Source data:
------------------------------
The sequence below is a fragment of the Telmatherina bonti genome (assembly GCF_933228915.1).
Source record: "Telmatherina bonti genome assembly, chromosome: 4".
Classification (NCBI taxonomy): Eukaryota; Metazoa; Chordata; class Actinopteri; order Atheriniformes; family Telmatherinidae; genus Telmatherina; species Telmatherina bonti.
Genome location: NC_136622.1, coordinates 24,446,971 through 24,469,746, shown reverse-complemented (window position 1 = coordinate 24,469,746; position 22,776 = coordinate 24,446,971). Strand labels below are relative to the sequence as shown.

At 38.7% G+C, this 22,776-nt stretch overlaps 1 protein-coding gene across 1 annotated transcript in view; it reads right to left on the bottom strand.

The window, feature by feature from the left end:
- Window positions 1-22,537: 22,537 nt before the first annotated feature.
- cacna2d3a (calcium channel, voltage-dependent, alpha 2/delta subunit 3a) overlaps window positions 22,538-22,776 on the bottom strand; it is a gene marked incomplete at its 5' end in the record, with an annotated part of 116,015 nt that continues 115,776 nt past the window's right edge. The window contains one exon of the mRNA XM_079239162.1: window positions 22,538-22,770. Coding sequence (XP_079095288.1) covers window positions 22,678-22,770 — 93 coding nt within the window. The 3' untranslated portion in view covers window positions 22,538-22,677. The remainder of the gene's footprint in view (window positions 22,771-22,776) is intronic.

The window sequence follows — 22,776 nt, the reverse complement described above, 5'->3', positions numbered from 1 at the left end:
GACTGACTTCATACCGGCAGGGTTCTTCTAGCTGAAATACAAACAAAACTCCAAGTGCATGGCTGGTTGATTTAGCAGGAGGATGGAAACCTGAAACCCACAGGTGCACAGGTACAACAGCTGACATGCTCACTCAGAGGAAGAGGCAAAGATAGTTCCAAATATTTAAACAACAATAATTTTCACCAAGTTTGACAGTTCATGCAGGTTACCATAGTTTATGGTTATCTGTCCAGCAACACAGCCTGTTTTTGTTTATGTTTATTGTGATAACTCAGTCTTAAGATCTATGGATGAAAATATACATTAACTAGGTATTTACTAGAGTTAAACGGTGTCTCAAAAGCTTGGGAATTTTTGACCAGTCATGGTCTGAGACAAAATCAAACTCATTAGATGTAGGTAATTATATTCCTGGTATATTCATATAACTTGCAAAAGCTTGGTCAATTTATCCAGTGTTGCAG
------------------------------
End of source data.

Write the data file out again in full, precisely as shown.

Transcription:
The sequence below is a fragment of the Telmatherina bonti genome (assembly GCF_933228915.1).
Source record: "Telmatherina bonti genome assembly, chromosome: 4".
Classification (NCBI taxonomy): Eukaryota; Metazoa; Chordata; class Actinopteri; order Atheriniformes; family Telmatherinidae; genus Telmatherina; species Telmatherina bonti.
Genome location: NC_136622.1, coordinates 24,446,971 through 24,469,746, shown reverse-complemented (window position 1 = coordinate 24,469,746; position 22,776 = coordinate 24,446,971). Strand labels below are relative to the sequence as shown.

At 38.7% G+C, this 22,776-nt stretch overlaps 1 protein-coding gene across 1 annotated transcript in view; it reads right to left on the bottom strand.

The window, feature by feature from the left end:
- Window positions 1-22,537: 22,537 nt before the first annotated feature.
- cacna2d3a (calcium channel, voltage-dependent, alpha 2/delta subunit 3a) overlaps window positions 22,538-22,776 on the bottom strand; it is a gene marked incomplete at its 5' end in the record, with an annotated part of 116,015 nt that continues 115,776 nt past the window's right edge. The window contains one exon of the mRNA XM_079239162.1: window positions 22,538-22,770. Coding sequence (XP_079095288.1) covers window positions 22,678-22,770 — 93 coding nt within the window. The 3' untranslated portion in view covers window positions 22,538-22,677. The remainder of the gene's footprint in view (window positions 22,771-22,776) is intronic.

The window sequence follows — 22,776 nt, the reverse complement described above, 5'->3', positions numbered from 1 at the left end:
GACTGACTTCATACCGGCAGGGTTCTTCTAGCTGAAATACAAACAAAACTCCAAGTGCATGGCTGGTTGATTTAGCAGGAGGATGGAAACCTGAAACCCACAGGTGCACAGGTACAACAGCTGACATGCTCACTCAGAGGAAGAGGCAAAGATAGTTCCAAATATTTAAACAACAATAATTTTCACCAAGTTTGACAGTTCATGCAGGTTACCATAGTTTATGGTTATCTGTCCAGCAACACAGCCTGTTTTTGTTTATGTTTATTGTGATAACTCAGTCTTAAGATCTATGGATGAAAATATACATTAACTAGGTATTTACTAGAGTTAAACGGTGTCTCAAAAGCTTGGGAATTTTTGACCAGTCATGGTCTGAGACAAAATCAAACTCATTAGATGTAGGTAATTATATTCCTGGTATATTCATATAACTTGCAAAAGCTTGGTCAATTTATCCAGTGTTGCAG